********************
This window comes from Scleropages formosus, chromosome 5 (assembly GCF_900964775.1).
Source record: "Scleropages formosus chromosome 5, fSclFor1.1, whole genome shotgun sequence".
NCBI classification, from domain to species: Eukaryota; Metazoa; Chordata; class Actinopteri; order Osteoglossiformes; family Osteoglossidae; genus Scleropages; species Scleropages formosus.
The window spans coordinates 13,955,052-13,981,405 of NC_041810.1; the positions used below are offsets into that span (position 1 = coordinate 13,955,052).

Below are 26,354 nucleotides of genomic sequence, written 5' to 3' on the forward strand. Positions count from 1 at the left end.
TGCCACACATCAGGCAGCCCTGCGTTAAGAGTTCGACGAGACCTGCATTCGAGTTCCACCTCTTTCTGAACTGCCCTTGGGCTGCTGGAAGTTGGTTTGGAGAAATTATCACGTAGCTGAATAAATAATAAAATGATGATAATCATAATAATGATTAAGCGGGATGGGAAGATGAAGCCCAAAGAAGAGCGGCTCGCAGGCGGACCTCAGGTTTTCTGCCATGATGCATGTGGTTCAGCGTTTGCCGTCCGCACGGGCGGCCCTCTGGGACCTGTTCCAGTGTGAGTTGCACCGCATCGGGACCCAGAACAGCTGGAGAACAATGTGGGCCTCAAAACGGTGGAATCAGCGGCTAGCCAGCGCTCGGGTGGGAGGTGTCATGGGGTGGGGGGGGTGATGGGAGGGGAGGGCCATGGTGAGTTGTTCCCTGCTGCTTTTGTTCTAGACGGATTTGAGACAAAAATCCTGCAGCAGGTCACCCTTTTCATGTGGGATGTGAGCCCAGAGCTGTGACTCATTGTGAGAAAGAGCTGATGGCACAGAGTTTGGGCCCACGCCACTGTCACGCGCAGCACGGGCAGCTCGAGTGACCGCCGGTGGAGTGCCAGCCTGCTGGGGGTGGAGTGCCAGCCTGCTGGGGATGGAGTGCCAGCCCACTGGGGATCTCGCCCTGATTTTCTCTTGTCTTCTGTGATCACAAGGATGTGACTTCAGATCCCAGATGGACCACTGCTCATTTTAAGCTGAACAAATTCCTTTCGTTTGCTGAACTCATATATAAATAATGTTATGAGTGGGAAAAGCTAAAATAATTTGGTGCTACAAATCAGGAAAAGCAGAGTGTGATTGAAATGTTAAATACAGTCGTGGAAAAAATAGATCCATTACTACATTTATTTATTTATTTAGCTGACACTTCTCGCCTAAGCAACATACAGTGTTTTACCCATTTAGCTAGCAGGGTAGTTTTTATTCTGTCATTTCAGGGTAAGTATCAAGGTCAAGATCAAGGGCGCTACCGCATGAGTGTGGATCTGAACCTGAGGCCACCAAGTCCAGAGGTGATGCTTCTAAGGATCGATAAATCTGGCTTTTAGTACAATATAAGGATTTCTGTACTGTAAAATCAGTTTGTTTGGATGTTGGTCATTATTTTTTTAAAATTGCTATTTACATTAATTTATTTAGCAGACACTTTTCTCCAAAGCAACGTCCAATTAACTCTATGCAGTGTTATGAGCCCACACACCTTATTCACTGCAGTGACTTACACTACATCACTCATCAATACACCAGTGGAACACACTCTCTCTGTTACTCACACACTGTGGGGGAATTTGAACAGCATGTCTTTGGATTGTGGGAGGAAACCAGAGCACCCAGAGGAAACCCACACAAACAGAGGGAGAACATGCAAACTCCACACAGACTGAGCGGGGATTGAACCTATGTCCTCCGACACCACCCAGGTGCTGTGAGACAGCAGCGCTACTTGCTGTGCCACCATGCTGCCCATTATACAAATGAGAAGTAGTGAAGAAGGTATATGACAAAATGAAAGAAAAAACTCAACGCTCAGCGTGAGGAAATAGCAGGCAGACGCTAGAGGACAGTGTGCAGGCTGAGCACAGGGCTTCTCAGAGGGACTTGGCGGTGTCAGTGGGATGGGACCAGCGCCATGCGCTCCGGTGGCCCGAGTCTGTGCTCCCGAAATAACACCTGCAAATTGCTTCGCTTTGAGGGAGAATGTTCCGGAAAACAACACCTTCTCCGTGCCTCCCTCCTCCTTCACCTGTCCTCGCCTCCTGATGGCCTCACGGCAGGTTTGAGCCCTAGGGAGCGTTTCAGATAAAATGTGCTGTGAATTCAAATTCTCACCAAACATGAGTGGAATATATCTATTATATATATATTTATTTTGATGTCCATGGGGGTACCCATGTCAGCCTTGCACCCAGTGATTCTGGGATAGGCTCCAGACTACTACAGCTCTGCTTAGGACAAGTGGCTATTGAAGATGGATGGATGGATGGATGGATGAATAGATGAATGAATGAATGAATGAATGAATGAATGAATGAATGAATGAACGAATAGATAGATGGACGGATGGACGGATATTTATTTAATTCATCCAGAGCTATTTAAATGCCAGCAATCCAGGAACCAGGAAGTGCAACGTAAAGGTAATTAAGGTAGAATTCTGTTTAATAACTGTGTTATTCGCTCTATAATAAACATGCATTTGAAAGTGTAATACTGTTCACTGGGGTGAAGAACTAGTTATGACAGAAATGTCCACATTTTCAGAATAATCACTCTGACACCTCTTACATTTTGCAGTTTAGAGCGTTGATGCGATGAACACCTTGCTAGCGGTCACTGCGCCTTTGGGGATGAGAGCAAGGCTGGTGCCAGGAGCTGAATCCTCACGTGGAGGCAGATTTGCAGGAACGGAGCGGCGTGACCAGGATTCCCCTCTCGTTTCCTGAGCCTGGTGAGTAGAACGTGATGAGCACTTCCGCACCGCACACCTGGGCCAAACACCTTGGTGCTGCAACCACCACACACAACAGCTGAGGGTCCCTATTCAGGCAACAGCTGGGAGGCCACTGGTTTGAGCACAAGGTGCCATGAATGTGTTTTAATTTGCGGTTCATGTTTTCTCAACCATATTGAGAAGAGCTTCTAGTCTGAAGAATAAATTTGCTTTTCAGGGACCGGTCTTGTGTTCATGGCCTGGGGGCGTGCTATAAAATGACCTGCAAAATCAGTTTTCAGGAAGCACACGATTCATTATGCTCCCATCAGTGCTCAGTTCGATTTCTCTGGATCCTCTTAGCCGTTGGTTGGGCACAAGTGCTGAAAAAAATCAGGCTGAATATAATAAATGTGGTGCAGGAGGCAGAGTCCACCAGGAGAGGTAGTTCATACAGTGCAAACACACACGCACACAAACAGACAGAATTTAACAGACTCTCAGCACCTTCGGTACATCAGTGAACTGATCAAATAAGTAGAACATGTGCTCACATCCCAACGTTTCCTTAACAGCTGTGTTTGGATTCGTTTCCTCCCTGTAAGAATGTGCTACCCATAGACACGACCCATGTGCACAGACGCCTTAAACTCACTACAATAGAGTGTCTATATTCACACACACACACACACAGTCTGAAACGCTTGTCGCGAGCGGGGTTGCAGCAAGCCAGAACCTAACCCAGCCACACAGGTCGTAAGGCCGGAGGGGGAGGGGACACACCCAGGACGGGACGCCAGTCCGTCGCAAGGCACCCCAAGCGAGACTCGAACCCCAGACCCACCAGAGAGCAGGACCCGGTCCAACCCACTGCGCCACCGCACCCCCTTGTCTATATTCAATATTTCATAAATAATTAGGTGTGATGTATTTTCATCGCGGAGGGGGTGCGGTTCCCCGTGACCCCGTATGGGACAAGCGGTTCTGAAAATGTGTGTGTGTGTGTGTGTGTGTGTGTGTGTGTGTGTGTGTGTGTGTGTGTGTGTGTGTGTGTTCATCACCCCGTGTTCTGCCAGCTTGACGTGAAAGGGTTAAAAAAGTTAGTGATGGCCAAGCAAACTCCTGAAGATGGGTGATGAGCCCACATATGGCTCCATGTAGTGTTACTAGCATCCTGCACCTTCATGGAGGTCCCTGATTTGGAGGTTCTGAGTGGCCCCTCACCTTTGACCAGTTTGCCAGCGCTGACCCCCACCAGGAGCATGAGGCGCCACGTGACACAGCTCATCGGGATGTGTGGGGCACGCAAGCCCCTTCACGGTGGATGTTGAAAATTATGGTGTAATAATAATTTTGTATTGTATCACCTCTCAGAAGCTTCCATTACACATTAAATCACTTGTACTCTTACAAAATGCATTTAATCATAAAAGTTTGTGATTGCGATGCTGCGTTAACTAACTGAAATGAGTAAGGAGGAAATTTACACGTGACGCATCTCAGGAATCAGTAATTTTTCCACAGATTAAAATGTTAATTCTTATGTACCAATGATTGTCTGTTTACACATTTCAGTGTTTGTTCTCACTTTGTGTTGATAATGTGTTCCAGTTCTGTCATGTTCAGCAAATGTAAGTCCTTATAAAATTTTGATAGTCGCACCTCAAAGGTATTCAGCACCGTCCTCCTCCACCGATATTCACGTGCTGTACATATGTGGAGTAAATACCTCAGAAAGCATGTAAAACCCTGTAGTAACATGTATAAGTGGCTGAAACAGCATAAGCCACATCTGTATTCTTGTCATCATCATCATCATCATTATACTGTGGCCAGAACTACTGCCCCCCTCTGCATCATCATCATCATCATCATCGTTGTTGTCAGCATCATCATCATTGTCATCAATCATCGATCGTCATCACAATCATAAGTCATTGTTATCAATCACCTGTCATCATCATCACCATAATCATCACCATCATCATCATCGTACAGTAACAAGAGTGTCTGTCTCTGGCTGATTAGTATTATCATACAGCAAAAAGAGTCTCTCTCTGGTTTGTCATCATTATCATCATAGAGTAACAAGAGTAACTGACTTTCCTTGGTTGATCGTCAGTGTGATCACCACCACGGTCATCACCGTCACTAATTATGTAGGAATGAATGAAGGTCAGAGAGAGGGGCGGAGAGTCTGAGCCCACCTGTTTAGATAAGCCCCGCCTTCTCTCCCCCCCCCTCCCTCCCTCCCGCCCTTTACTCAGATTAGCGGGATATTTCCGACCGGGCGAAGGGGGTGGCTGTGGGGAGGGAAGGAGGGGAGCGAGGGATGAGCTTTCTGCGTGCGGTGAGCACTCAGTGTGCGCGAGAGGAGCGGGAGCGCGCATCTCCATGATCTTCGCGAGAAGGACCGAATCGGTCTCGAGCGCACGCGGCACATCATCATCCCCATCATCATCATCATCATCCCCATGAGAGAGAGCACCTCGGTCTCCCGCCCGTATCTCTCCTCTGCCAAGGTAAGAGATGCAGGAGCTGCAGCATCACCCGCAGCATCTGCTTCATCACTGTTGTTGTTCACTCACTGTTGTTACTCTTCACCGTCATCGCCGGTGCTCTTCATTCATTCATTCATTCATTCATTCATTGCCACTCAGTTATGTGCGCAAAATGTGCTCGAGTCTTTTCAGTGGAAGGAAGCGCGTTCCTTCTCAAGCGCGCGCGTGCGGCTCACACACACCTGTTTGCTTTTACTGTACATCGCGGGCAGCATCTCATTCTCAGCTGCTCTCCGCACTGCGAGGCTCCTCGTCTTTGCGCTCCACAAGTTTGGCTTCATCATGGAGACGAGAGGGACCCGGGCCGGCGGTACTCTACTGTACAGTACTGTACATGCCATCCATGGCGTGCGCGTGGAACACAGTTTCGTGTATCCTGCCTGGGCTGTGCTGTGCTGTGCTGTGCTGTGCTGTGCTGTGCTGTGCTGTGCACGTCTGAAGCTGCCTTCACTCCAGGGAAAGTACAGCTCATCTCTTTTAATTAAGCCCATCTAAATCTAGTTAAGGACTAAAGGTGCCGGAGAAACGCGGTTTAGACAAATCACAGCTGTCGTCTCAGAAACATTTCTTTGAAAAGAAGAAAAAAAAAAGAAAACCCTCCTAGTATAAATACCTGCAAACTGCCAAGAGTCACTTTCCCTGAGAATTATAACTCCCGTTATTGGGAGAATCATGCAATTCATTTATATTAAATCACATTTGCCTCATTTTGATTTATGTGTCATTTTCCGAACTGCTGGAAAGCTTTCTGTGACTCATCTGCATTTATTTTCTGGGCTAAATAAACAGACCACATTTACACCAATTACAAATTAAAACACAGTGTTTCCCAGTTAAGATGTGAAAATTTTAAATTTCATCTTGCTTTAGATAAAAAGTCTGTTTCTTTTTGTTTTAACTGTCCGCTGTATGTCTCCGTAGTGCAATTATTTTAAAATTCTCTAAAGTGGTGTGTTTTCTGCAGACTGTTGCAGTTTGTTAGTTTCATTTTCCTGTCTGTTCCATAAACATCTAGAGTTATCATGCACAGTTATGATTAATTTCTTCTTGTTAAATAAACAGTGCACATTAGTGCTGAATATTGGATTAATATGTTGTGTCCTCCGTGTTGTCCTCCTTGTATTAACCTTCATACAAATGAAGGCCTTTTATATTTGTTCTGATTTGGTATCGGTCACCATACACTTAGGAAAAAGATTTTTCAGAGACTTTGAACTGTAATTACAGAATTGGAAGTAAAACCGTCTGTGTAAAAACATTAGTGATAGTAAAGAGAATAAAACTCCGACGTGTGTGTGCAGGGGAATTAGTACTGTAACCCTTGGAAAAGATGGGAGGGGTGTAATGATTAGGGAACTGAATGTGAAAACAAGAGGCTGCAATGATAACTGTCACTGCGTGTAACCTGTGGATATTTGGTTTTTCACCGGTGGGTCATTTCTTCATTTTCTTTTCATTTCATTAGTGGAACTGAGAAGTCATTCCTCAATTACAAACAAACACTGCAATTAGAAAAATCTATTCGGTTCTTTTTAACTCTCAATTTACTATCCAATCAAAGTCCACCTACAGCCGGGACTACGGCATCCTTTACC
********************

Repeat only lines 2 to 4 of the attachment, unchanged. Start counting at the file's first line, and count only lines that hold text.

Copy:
Source record: "Scleropages formosus chromosome 5, fSclFor1.1, whole genome shotgun sequence".
NCBI classification, from domain to species: Eukaryota; Metazoa; Chordata; class Actinopteri; order Osteoglossiformes; family Osteoglossidae; genus Scleropages; species Scleropages formosus.
The window spans coordinates 13,955,052-13,981,405 of NC_041810.1; the positions used below are offsets into that span (position 1 = coordinate 13,955,052).